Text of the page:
Edited by bigshot - 7/14/14 at 12:39am
so here silver is clearly a bad choice, and that's why it drives me crazy when people make generalizations like saying that "silver improves trebles". just because it did on the one IEM they tried it with, doesn't mean that all IEMs will react the same, and obviously they won't as it depends mostly on the crossovers and the type of driver. when I read that the LCD2 sounds is more balanced/brighter with silver cable I LOL, that thing has like perfectly flat impedance response. and if the impedance difference between copper and silver would actually change the sound just with the difference in damping, then obviously the headphone is driven by the wrong amp and something is wrong.
In these kinds of situations, people aren't doing comparisons with literally the only difference in the cables being the materials types, right?
I mean, silver is what, 5% more conductive than copper? But also more expensive. Silver IEM cables are probably liable to be thinner, and who knows what the construction differences between actual products actually is. Even with all else equal, 5% less cable impedance should usually be no big deal.
well I'm sure that just doing some braids, having some shielding, or changing the length or thickness of the conductor part of the cable is what makes a cable good or bad for the proper needs, not the choice of metal in it. and that's probably what makes enough differences to be audible. I was talking real variations but of laughable magnitude, that's why I had to put so many "slightly" in my sentences ^_^.
I've never seen braiding recommended on electrical grounds - may look pretty though
EE's spec twisted pairs, star quad, coax, shielding - for electrical performance, immunity to external field coupling
Litz wiring may be "braided" to move the individual conductors evenly over the radius of the cable - but it is then used as a single electrical conductor - and headphone cable are too a small gage wire to have audible skin effect loss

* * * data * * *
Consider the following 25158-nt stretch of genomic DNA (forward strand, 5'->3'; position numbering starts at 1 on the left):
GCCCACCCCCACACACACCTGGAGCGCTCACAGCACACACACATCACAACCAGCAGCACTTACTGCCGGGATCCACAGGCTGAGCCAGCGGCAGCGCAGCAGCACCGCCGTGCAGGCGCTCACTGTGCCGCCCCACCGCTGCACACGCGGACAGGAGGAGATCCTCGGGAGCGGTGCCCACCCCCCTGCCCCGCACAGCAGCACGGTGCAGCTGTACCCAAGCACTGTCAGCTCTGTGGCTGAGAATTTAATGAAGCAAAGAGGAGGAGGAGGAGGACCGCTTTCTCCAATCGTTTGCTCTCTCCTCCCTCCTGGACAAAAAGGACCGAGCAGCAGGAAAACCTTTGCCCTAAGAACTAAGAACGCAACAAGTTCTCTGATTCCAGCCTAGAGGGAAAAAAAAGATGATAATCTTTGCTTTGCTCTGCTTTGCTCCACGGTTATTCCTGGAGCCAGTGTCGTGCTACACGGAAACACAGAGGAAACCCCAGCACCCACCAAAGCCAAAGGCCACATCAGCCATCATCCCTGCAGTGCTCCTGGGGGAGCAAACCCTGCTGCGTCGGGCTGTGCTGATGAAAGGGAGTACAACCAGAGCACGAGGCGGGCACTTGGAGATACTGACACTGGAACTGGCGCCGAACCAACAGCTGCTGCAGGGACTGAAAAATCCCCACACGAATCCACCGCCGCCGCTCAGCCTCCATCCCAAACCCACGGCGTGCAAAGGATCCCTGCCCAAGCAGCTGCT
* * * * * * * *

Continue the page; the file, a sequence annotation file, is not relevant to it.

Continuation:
braiding is likely to cause measureable increase in channel cross talk compared to normal EE cabling practice like individually twisted pairs for each channel
I believe star quad will have same or superior electrical characteristics for similar wire awg and insulation thickness - the "inter-8" weave page gives no data - the shielding pdf only claims mechanical improvements when you recognize that star quad has the same conductor count when both are used as 2 conductor cable
Only thing I can think is that he's suggesting people tune to the equal loudness curves... since our sensitivity to those frequencies is higher, they are reduced in volume, so as to even out the overall sonic signature. Which would account for why so many show a dip in that frequency range.
Fletcher Munson only affects about the last three octaves of human hearing. As the frequencies and volume rises, Fletcher Munson becomes more important. -10dB or so splits the difference in the sensitive zone, and above 6kHz, a little boost is beneficial, especially for people 50 and over. If you can hit measured flat, try a slope down around 10kHz from 2kHz to 6kHz and a slope up to +10dB from 6kHz to 10kHz and +10 flatlined above. It's a compromise, a DSP that dynamically adjusted it would work better, but it is a good compromise. Try it. It allows you to play music at loud volumes without fatigue.
More likely, it could be due to the way full size headphone enclosures (especially closed ones) tend to interact with the acoustics of the outer ear. Perhaps the fact that the ears are covered affects the ear canal resonance, which is normally a large peak centered at ~3 kHz.
Actually, equal loudness contours affect the low frequency range significantly. 1 dB of increase in sub-bass SPL results in roughly 2 dB higher perceived loudness in the 20-80 phons range.
Definitely agree - I am just speculating what he might have meant.